Now I’m not one of those believers in the new-age thinking that “there are no losers, only winners” that you’ve seen permeate competition at the grade school or high school level.  Sports is all about the competition, and the results — both winning and losing — are an integral part of the process.  I played basketball myself when I was in high school, and my junior varsity team was one of the worst collection of scrubs our school had ever seen — we won a lone game my freshman year, the last of the season.  But there was nothing wrong with that — and it was the disappointment of losing that drove all of us to work harder over the next two years, resulting in a team that was a playoff contender by the time we all reached the varsity level (not that I contributed much other than cheer leading from my spot nailed to the bench most of the time, but you get the picture).

The fact that Dallas Academy lost, or that they lost by so much, isn’t the problem here.  It’s in the way Covenant shamelessly poured it on when there was absolutely no need to — unless the goal of Coach Grimes was to needlessly shame his team’s opponent in a vain attempt to glorify himself or his team somehow — assuming, of course, than there’s any achievement in blowing away someone that can’t even muster a token opposition.  I don’t blame the Covenant players for that — they’re not adults, but high school kids, and the responsibility for imparting a level of common sense and decent sportsmanship into their actions is the responsibility of their “coach”, who apparently couldn’t be bothered to give a damn.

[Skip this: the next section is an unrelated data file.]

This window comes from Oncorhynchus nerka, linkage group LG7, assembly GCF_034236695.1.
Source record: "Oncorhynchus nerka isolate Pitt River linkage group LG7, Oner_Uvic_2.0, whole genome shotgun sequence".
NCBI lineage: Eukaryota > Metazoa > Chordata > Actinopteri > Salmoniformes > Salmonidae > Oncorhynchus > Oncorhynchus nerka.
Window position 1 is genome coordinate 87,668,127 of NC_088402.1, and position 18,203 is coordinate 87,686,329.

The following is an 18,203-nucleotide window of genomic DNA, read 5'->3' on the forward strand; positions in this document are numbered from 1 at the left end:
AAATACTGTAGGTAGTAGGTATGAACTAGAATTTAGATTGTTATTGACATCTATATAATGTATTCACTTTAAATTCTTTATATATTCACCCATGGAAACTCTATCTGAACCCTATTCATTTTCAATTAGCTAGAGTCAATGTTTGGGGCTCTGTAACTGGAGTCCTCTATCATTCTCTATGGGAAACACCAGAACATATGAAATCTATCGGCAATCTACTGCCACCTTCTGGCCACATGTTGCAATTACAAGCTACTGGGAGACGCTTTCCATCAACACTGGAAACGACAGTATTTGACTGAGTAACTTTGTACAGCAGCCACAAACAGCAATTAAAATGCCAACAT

Sadly, not everyone gets it.  For example, I heard someone on the radio this morning reference Wilt Chamberlain scoring 100 points in a game as proof that nothing shameful happened in the game at all.  For that caller — who in making the comparison between a high school girls’ team and arguably the most dominant pro basketball player of all time exhibited a few innate “learning disabilities” of his own — here’s a quick newsflash for you:  Chamberlain was a pro athlete being paid money to play against other adults being paid to stop him.  Not quite the same thing as eight high school girls who may never pick up a basketball after they graduate — and if they wanted to never pick one up again after this, I wouldn’t blame them.

If you think this is a female high school basketball player, you might be Coach Grimes

If you think this is a female high school basketball player, you might be Coach Grimes -- or you're just defending him

Even sadder than any public support for this display of selfish unthinking at its finest is the (unsurprising) footnote that Coach Grimes was completely unrepentant about his role in the blowout; in fact, after his employer attempted to forfeit the game, with the head of the Covenant school Kyle Queal stating, “A victory without honor is a great loss,” Grimes scoffed at the mere suggestion that he should apologize, stating “We played the game it way it was meant to be played,” all the while claiming that he had not “run up the score”.

Sure.

Apparently, Queal disagreed — and Grimes was relieved of his coaching duties Sunday.  There may not have been any honor shown during the Covenant/Dallas Academy game, but at least in the end there was some justice.

And Grimes?  Maybe he can work on his resume for his future NBA coaching career fade into the obscurity he deserves and never again be in the position of coaching high school athletics — or at least one can hope.  But don’t worry, Coach Grimes — while you may not need to make room on the mantle for your “Sportsman of the Year Award”, you can still use it for this week’s Ro-Sham-Bo Award.  You certainly earned it, and you only had to attempt to humiliate a group of teenage girls to get it — a worthy trade-off, I’m sure, in your book.

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One Response to “Screw you guys, I’m going home”

  1. […] One of the most atrocious displays in 2009 of that lack of class was found in, of all places, girls high school basketball.  After reading this, you might wonder where former coach Grimes is now — if I had to guess, […]